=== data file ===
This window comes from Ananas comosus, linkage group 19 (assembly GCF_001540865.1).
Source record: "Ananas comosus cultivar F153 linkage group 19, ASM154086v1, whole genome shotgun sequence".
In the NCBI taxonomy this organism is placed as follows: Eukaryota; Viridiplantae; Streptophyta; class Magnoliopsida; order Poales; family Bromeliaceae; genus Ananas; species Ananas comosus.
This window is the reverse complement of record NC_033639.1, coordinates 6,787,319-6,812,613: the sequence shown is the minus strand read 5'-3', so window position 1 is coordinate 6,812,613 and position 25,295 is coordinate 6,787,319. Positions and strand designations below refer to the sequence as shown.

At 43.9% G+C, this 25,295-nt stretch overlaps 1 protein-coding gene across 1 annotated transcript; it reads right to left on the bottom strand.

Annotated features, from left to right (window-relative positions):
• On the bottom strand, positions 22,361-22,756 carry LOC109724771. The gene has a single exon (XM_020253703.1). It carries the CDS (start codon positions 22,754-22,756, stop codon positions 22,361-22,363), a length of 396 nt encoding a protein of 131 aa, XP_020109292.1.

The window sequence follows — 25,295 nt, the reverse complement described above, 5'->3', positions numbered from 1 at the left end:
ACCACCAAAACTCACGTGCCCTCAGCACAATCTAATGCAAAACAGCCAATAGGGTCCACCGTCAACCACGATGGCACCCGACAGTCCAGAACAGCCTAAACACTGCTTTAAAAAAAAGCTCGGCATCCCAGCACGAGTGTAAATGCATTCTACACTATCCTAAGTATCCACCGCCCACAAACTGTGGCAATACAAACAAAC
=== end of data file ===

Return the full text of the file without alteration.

This window comes from Ananas comosus, linkage group 19 (assembly GCF_001540865.1).
Source record: "Ananas comosus cultivar F153 linkage group 19, ASM154086v1, whole genome shotgun sequence".
In the NCBI taxonomy this organism is placed as follows: Eukaryota; Viridiplantae; Streptophyta; class Magnoliopsida; order Poales; family Bromeliaceae; genus Ananas; species Ananas comosus.
This window is the reverse complement of record NC_033639.1, coordinates 6,787,319-6,812,613: the sequence shown is the minus strand read 5'-3', so window position 1 is coordinate 6,812,613 and position 25,295 is coordinate 6,787,319. Positions and strand designations below refer to the sequence as shown.

At 43.9% G+C, this 25,295-nt stretch overlaps 1 protein-coding gene across 1 annotated transcript; it reads right to left on the bottom strand.

Annotated features, from left to right (window-relative positions):
• On the bottom strand, positions 22,361-22,756 carry LOC109724771. The gene has a single exon (XM_020253703.1). It carries the CDS (start codon positions 22,754-22,756, stop codon positions 22,361-22,363), a length of 396 nt encoding a protein of 131 aa, XP_020109292.1.

The window sequence follows — 25,295 nt, the reverse complement described above, 5'->3', positions numbered from 1 at the left end:
ACCACCAAAACTCACGTGCCCTCAGCACAATCTAATGCAAAACAGCCAATAGGGTCCACCGTCAACCACGATGGCACCCGACAGTCCAGAACAGCCTAAACACTGCTTTAAAAAAAAGCTCGGCATCCCAGCACGAGTGTAAATGCATTCTACACTATCCTAAGTATCCACCGCCCACAAACTGTGGCAATACAAACAAAC